I believe a price floor on off-track wagers will allow host tracks to refocus on live racing that people want to see and they will be able to sell their product at a good price in the off-track market, something they cannot do today.

There's nothing magic about taking bets. Lotteries pay gas stations a 5% fee for punching in the customers' numbers and taking their wager. A price floor in the IHA is the first step for host tracks to change off-track wagering from a “buyers' market” to a “sellers' market,” where those producing the racing content drive down the costs of bet taking.

Is it more important for us to save Santa Anita, Del Mar and other tracks, or to let the money from their racing content go to Fan Duel and Draft Kings?

What is the fair rate for a price floor?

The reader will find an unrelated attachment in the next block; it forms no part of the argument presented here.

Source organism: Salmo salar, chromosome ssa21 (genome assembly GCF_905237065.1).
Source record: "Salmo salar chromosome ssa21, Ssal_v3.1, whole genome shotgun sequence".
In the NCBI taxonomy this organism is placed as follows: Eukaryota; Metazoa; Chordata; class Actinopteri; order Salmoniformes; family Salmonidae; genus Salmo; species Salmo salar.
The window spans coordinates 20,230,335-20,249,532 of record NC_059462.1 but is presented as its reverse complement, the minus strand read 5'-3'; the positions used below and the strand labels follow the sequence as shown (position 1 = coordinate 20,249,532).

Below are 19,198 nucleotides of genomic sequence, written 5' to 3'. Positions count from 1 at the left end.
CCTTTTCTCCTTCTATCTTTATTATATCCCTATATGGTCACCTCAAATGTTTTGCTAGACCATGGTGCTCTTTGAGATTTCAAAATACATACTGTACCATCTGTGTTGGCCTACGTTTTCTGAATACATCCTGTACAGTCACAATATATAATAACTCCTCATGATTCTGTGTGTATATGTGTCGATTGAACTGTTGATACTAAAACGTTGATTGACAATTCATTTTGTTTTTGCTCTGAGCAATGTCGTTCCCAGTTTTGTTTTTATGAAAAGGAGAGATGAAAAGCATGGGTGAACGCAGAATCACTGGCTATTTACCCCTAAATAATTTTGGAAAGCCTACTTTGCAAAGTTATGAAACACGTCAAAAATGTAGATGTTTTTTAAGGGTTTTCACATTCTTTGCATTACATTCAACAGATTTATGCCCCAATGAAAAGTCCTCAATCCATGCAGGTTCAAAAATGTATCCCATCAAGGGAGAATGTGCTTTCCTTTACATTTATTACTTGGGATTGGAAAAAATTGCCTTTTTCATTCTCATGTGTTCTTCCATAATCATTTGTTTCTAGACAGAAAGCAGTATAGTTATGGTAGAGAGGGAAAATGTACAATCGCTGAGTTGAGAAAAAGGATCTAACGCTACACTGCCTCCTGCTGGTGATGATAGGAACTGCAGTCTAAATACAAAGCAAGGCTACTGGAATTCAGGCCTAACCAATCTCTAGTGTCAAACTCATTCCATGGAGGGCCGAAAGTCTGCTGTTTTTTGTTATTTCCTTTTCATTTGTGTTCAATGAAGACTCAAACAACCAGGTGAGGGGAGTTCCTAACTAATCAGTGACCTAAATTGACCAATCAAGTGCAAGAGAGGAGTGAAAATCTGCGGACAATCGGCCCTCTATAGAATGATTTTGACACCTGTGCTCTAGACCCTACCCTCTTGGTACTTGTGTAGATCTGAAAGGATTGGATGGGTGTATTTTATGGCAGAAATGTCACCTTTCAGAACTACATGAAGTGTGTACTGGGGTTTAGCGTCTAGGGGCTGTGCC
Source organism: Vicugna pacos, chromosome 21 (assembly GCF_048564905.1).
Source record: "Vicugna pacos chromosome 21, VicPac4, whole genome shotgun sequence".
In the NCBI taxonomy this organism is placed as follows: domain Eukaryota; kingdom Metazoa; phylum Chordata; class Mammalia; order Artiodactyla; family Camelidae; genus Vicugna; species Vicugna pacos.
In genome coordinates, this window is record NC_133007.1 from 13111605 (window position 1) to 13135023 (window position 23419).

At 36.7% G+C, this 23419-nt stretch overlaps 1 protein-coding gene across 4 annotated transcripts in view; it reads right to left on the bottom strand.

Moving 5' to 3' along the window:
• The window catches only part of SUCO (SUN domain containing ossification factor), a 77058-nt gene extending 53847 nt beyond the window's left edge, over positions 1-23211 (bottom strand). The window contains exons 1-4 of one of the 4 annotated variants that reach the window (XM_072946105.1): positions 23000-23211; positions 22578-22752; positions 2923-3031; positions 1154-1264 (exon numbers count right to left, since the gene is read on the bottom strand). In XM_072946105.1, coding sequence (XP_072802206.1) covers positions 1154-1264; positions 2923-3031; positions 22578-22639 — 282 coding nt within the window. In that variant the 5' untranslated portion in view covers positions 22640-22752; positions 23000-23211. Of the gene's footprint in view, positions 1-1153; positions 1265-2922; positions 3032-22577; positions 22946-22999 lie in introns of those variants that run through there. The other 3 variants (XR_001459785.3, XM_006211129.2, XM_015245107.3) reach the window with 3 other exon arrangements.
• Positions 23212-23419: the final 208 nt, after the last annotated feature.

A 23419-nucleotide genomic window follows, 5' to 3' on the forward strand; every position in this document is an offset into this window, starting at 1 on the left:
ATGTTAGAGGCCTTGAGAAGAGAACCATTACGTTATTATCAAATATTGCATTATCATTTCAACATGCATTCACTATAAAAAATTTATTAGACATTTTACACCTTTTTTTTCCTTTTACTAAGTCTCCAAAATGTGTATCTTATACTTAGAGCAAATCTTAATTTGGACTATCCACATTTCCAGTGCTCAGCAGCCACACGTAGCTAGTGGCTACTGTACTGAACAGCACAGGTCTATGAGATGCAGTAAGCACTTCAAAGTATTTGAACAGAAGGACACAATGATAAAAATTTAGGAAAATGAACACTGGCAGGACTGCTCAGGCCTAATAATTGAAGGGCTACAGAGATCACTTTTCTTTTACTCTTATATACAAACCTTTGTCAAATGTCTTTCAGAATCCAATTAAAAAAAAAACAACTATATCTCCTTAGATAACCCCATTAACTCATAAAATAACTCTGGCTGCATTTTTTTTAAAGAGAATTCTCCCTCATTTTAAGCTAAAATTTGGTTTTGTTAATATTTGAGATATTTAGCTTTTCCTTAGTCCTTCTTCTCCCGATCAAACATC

I believe it is 10%, meaning 5% of the off-track wager goes to the host track and 5% to the racehorse owners' purse account. Blended with on-track handle and imported handle, the host track and purses could exceed 15% of the total wagered on their races.

With a flat rate of 10%, mandated by federal law taking precedence, the states will not be able to pass laws to get a competitive advantage in the off-track market. We've had enough of that. (NJ passed a law prohibiting their receiving tracks from paying more than 3% to a host track.) Each host track would still have the freedom to negotiate a higher rate than the price floor for their racing content.

That's how you stop the bleeding and allow Thoroughbred racing to be turned around.

I doubt most of you give much thought to track business and off-track wagering revenue. But, in the changing world of Thoroughbred racing, that's make or break for our sport. Take the time to learn how who gets what from racing impacts the breeding shed.

And right now, for Santa Anita, Del Mar and the life you love, contact Stuart Janney at The Jockey Club and voice your support for a price floor of 10% to host tracks on all off-track wagers be put into the IHA. Quickly.